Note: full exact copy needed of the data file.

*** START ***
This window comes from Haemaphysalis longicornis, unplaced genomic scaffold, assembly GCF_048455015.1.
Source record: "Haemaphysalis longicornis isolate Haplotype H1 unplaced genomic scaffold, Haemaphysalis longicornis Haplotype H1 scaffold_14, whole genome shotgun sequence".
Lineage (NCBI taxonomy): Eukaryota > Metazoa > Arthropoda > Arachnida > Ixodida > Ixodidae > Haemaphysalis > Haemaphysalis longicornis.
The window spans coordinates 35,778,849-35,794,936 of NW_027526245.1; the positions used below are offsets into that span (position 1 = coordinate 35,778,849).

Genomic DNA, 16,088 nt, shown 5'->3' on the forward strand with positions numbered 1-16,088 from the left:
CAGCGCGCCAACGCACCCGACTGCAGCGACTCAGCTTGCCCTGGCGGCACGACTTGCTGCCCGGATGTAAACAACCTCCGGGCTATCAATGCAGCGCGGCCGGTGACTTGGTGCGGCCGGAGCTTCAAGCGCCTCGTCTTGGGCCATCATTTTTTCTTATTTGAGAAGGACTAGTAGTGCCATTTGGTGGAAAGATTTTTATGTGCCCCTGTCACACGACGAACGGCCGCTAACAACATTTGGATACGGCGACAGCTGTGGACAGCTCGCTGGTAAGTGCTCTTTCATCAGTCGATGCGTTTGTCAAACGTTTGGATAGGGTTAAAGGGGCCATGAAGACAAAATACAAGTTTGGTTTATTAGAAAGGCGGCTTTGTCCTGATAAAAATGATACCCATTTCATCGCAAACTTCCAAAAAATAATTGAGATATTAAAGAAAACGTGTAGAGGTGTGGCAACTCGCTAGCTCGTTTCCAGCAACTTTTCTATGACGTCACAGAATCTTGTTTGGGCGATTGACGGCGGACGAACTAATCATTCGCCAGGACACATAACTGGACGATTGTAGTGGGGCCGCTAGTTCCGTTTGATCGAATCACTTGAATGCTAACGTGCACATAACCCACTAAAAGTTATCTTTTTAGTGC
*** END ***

This window comes from Haemaphysalis longicornis, unplaced genomic scaffold, assembly GCF_048455015.1.
Source record: "Haemaphysalis longicornis isolate Haplotype H1 unplaced genomic scaffold, Haemaphysalis longicornis Haplotype H1 scaffold_14, whole genome shotgun sequence".
Lineage (NCBI taxonomy): Eukaryota > Metazoa > Arthropoda > Arachnida > Ixodida > Ixodidae > Haemaphysalis > Haemaphysalis longicornis.
The window spans coordinates 35,778,849-35,794,936 of NW_027526245.1; the positions used below are offsets into that span (position 1 = coordinate 35,778,849).

Genomic DNA, 16,088 nt, shown 5'->3' on the forward strand with positions numbered 1-16,088 from the left:
CAGCGCGCCAACGCACCCGACTGCAGCGACTCAGCTTGCCCTGGCGGCACGACTTGCTGCCCGGATGTAAACAACCTCCGGGCTATCAATGCAGCGCGGCCGGTGACTTGGTGCGGCCGGAGCTTCAAGCGCCTCGTCTTGGGCCATCATTTTTTCTTATTTGAGAAGGACTAGTAGTGCCATTTGGTGGAAAGATTTTTATGTGCCCCTGTCACACGACGAACGGCCGCTAACAACATTTGGATACGGCGACAGCTGTGGACAGCTCGCTGGTAAGTGCTCTTTCATCAGTCGATGCGTTTGTCAAACGTTTGGATAGGGTTAAAGGGGCCATGAAGACAAAATACAAGTTTGGTTTATTAGAAAGGCGGCTTTGTCCTGATAAAAATGATACCCATTTCATCGCAAACTTCCAAAAAATAATTGAGATATTAAAGAAAACGTGTAGAGGTGTGGCAACTCGCTAGCTCGTTTCCAGCAACTTTTCTATGACGTCACAGAATCTTGTTTGGGCGATTGACGGCGGACGAACTAATCATTCGCCAGGACACATAACTGGACGATTGTAGTGGGGCCGCTAGTTCCGTTTGATCGAATCACTTGAATGCTAACGTGCACATAACCCACTAAAAGTTATCTTTTTAGTGC